The Characteristics of Personae Observed Within Toraakirabon Kyogen Scripts: Extracting Conceptual Words Using Quantitative Analysis

poster / demo / art installation
Authorship
  1. 1. Akihiro Kawase

    National Institute for Japanese Language and Linguistics

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The Characteristics of Personae Observed Within Toraakirabon Kyogen Scripts: Extracting Conceptual Words Using Quantitative Analysis

Kawase
Akihiro

National Institute for Japanese Language and Linguistics, Japan
kawase.ak@gmail.com

2014-12-19T13:50:00Z

Paul Arthur, University of Western Sidney

Locked Bag 1797
Penrith NSW 2751
Australia
Paul Arthur

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Paper

Poster

Kyogen scripts
traditional comic drama
numerical analysis
discourse studies
corpus studies

classical studies
film and cinema studies
text analysis
data mining / text mining
English

This study analyzes
Noh farces (farces in the Japanese traditional performing arts), which have not been the subject of natural language processing research until now. The goal of this study is to quantitatively analyze the text of
Noh farce scripts from the perspective of vocabulary to verify how the status and roles of the characters are defined. Specifically, this study compares the keywords (unique concepts) of the various statuses and roles by constructing a text corpus of
Noh farce character dialogues categorized by status and role, and using co-occurrence networks of frequently occurring vocabulary and statistical indices in order to make the characteristics visible.

Noh farces are linguistic corpuses that have had an important position from medieval to early modern times (Keene, 1999). In particular,
Noh farces have a very high value as a spoken-language corpus because of the following three points: (1) stories proceed in dialogue format, (2) the conversation portions clearly depict situations and statuses, and (3) characters are diverse and have different statuses and roles.

Therefore, organizing the text of
Noh farce scripts into machine-readable formats and executing quantitative analysis not only contributes to the clarification of the actual language spoken in early modern times, but is also significant because it promotes humanities research, such as the history of the Japanese language and descriptive bibliography. This study provides a comprehensive analysis of character speech in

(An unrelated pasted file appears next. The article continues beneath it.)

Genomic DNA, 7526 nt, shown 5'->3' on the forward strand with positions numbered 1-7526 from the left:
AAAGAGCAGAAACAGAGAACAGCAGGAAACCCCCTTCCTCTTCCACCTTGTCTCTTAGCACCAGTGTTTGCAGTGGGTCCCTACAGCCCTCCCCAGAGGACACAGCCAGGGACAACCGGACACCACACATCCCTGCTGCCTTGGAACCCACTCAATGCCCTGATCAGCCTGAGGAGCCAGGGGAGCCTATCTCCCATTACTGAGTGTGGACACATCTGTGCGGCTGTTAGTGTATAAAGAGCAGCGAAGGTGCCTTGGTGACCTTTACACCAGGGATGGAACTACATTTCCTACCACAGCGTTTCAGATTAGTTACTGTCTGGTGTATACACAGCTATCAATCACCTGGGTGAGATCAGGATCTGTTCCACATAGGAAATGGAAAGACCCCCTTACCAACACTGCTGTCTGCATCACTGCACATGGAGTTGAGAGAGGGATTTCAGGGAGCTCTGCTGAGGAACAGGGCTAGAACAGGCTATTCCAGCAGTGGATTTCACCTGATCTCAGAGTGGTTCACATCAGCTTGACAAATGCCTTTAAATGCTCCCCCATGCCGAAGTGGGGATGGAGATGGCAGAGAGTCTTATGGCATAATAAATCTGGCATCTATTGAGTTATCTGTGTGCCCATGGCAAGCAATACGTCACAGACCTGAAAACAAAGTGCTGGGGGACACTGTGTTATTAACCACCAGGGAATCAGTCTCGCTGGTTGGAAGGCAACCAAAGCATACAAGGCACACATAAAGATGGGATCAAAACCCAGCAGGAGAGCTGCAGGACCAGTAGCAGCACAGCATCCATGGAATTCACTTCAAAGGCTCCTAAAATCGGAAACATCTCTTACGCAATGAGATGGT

Noh farces from a corpus linguistics perspective and deciphers the roles that the people play.

Subject of Analysis

The analysis in this study uses the text corpus in the
Toraakira Kyōgenshū (
Toraakira Noh Farce Collection, 1642), a collection digitized, organized, and morphologically analyzed by the National Institute of Japanese Language and Linguistics (NINJAL) (Ogiso et al., 2013). At NINJAL, digitization and morphological analysis have been done thus far on the literature of several ages and styles (e.g., Kawase et al., 2014a; 2014b). The analysis of character dialogue in this text corpus (e.g., Figure 1) was conducted using MeCab Ver.0.993 (Kudo, 2012) with the morphological analysis dictionary exclusive to
Noh farces.

Figure 1. Excerpt script of
Ebisu Dai-koku from
Toraakira Kyōgenshū.

Word Frequency Analysis

Here, both TF-IDF (term frequency-inverse document frequency) and CIDF (comparative IDF) used in Murai and Tokosumi (2009) was applied to the
Noh farce text corpus, and unique vocabulary was extracted for the status and role for the top 10 characters who spoke the highest number of times.
CIDF is an index that defines the desired word
t as a ratio of
idf
a (IDF value found based on the number of texts
d
a where that word appeared in all text
D
a) and
idf
g (IDF value found based on the number of texts
d
g where that word appeared in all text
D